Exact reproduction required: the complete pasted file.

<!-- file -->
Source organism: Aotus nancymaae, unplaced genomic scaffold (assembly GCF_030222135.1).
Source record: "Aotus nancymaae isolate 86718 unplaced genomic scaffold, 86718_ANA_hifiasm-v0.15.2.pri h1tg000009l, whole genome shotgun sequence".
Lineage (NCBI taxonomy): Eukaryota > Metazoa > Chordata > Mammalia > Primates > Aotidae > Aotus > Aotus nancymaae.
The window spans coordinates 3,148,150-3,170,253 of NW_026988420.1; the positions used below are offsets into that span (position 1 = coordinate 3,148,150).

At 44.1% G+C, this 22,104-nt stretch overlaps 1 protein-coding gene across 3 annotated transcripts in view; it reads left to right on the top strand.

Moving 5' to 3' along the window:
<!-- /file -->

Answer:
Source organism: Aotus nancymaae, unplaced genomic scaffold (assembly GCF_030222135.1).
Source record: "Aotus nancymaae isolate 86718 unplaced genomic scaffold, 86718_ANA_hifiasm-v0.15.2.pri h1tg000009l, whole genome shotgun sequence".
Lineage (NCBI taxonomy): Eukaryota > Metazoa > Chordata > Mammalia > Primates > Aotidae > Aotus > Aotus nancymaae.
The window spans coordinates 3,148,150-3,170,253 of NW_026988420.1; the positions used below are offsets into that span (position 1 = coordinate 3,148,150).

At 44.1% G+C, this 22,104-nt stretch overlaps 1 protein-coding gene across 3 annotated transcripts in view; it reads left to right on the top strand.

Moving 5' to 3' along the window: